…was like a walk in the park. That is we walked a lot of it, but sadly there was no park, just a mountain with impassable roads. Today was meant to be a functional day, but it was anything but functional. I suppose that means it was a pleasure day, and thankfully there were lots of parts that were, otherwise it would have been a nightmare. We could not have predicted today, nor planned it!It started quite normally, a cold 630am wake up and breakfast in the slightly warmer shower block. Then underway at 730am (745am). We made a quick 8km out of Riaza and then found that the small road alongside the motorway was not there! After back-tracking off the motorway my sat-nav showed an alternate route going the right direction. We headed for it, but as soon as we turned off the road it became clear this was not a road, more a track. Jonny had a road bike so his tyres are not suited to this, and as the tracked headed up and down through the forest he had to walk most of the 8km back to a main road. We were even chased by a couple of farm dogs at one point. Once back on the main road at Seguera we had a decision. We chose to keep to the main road and head back towards the motorway and hope that the parallel road had appeared; but not before Keith jammed his gears and had to unload and get the tool kit out to fix.Back at the motorway we found our road. Another track, with even bigger rocks; Jonny would be walking again. Then it started to climb, sometimes so steep we were struggling to get foot grips let alone push the bikes up. At one prominent lookout there was an information board, but we found no comfort in the fact that Napolean had once passed this way.We knew we would have to leave the side of the motor way to go over a tunnel, but then with the motorway now 200m below us to the left, we met a deep ravine and the path took a sharp right. We pushed our bikes up and up and away from the road. Pete and Keith managed to cycle at times, but it was far too steep for me. i have no doubt Jonny could have coped but his bike couldn’t so I had a walk buddy. Very soon we were much higher than the tunnel pass and we were still climbing, still going away from the road. There were great views of the valley we had travelled down the last few days.Then we met the barrier. Would we have to go back down the way we came? Would we have any hope of getting to tonight’s destination? Well, it turns out the barrier lifted quite easily and we risked continuing to follow the sat-nav. We were now much higher than the tunnel pass, so we hoped we would drop down into the village at the top, rather than have to climb again. We did, and arrived in Sommesierra at 330pm, not nearly half way there.The woman in the shop did not seem happy to serve us, and she got cross with Pete for emptying the basket on the wrong side of the till. Then she showed her bread-hating self as she proceded to come out and stamp on dry bread!(This might be one of those ‘you had to be there moments?)After lunch we had a different, longer plan, that still depended on one parallel road being passable. As we started down hill to Robregordo I realised I had a puncture. So we stopped whilst I fixed it, twice (I’m rubbish!) Then set off again. Very soon the road became a track again, although thankfully this time not nearly as bad and not for as long. Then we passed a campsite. It was already quite a bit later than we had normally been riding, and we were only about half way so I think we were all tempted to just stay there, but no one admitted it.The rest of the route was more ups and downs and very long. At about 6pm we arrived at a dam. An impressive structure that I think we would all have appreciated more if we hadn’t been cycling/walking mountains for 10hrs.We still foind the energy, though, to give a Mexican wave to people as they crossed the dam and passed our rest spot. We continued, and the only other notable thing as we approached El Berrueco was that one of my spoked popped!We arrived at the campsite 13hrs after setting off, when it was almost dark. The cats prowling the campsite were eerie, but we put up the tents and cooked tea. We found out later that Keith had used the women’s block for his shower!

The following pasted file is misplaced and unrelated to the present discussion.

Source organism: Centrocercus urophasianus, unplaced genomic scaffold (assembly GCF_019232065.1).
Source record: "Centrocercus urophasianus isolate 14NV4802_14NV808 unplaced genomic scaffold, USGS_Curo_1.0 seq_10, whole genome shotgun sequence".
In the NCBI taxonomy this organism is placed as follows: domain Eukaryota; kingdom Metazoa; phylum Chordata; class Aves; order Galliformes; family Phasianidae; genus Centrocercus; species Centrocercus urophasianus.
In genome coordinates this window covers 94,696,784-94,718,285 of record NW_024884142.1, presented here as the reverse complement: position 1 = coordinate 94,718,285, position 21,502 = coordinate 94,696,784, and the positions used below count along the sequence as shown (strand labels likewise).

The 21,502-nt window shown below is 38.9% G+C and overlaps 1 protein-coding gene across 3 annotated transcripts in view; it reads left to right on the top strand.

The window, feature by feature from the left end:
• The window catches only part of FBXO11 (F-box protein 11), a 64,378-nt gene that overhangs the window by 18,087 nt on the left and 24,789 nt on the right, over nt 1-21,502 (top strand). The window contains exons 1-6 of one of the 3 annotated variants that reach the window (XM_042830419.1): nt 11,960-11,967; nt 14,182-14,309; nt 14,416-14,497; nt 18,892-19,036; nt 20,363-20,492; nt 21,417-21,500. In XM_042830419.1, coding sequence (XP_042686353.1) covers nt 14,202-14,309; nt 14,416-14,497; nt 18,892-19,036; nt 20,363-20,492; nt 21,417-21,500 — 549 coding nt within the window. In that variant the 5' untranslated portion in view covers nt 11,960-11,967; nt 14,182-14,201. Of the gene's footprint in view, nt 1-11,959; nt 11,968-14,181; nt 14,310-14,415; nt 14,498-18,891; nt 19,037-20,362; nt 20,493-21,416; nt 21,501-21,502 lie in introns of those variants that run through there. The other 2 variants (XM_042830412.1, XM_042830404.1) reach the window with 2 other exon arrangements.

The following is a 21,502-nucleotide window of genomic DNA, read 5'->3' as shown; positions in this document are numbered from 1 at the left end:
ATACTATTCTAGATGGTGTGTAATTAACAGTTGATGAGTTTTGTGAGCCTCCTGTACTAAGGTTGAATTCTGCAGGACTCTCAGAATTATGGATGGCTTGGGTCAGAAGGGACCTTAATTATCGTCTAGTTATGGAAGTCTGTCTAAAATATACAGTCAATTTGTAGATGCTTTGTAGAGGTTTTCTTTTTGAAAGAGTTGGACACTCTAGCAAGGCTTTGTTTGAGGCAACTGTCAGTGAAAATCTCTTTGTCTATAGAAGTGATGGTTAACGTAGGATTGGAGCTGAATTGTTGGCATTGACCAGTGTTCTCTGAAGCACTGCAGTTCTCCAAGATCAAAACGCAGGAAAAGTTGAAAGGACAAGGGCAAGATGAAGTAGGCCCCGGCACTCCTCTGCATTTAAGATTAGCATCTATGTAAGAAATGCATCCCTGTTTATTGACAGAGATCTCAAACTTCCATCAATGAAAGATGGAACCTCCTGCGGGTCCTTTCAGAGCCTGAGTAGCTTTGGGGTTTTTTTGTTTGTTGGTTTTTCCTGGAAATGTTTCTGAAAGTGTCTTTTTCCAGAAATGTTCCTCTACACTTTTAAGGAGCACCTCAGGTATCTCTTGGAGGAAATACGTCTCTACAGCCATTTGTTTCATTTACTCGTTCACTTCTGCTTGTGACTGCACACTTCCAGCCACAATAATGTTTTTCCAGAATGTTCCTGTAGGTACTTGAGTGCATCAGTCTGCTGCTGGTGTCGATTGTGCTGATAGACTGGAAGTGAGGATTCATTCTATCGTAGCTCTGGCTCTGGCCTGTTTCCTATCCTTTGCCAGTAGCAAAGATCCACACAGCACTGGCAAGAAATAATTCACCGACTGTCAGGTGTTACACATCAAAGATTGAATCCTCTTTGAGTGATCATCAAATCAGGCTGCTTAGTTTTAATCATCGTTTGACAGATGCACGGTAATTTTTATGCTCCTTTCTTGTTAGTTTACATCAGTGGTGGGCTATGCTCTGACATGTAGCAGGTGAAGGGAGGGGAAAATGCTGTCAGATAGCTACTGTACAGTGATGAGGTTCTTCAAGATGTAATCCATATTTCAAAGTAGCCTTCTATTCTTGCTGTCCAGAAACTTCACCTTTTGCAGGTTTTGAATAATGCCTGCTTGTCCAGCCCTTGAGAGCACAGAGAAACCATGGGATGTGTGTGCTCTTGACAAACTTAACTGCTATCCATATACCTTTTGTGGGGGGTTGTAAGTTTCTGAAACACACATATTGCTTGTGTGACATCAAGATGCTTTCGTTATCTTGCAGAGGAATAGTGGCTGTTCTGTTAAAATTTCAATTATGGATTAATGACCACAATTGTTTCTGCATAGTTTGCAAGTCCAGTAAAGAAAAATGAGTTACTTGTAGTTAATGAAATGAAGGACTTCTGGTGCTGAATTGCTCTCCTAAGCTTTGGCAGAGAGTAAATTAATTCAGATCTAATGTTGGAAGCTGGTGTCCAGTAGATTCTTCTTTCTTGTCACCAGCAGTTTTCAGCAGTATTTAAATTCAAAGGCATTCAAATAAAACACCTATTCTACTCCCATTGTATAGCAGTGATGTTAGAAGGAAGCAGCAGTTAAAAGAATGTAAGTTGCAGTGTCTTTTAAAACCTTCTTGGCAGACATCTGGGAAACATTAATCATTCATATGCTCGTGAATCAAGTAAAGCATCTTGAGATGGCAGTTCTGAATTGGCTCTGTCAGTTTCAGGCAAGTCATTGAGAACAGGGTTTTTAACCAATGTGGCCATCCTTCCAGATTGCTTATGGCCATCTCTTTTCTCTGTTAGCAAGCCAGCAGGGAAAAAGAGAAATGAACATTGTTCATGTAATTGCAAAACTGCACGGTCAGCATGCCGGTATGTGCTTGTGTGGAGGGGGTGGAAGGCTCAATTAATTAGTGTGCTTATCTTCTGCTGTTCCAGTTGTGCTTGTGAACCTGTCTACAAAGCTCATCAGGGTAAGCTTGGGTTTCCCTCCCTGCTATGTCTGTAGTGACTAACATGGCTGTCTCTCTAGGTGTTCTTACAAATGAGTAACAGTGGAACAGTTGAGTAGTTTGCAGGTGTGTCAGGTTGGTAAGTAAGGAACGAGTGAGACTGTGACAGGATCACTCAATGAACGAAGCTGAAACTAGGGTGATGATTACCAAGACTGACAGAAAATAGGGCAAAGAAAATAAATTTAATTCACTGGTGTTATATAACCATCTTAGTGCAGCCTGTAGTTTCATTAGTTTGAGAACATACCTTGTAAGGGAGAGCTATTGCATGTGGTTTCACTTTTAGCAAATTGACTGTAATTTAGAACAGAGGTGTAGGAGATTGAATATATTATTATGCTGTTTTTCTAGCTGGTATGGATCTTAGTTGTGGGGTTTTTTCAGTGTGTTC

I took a photo at 12 O'Clock everyday.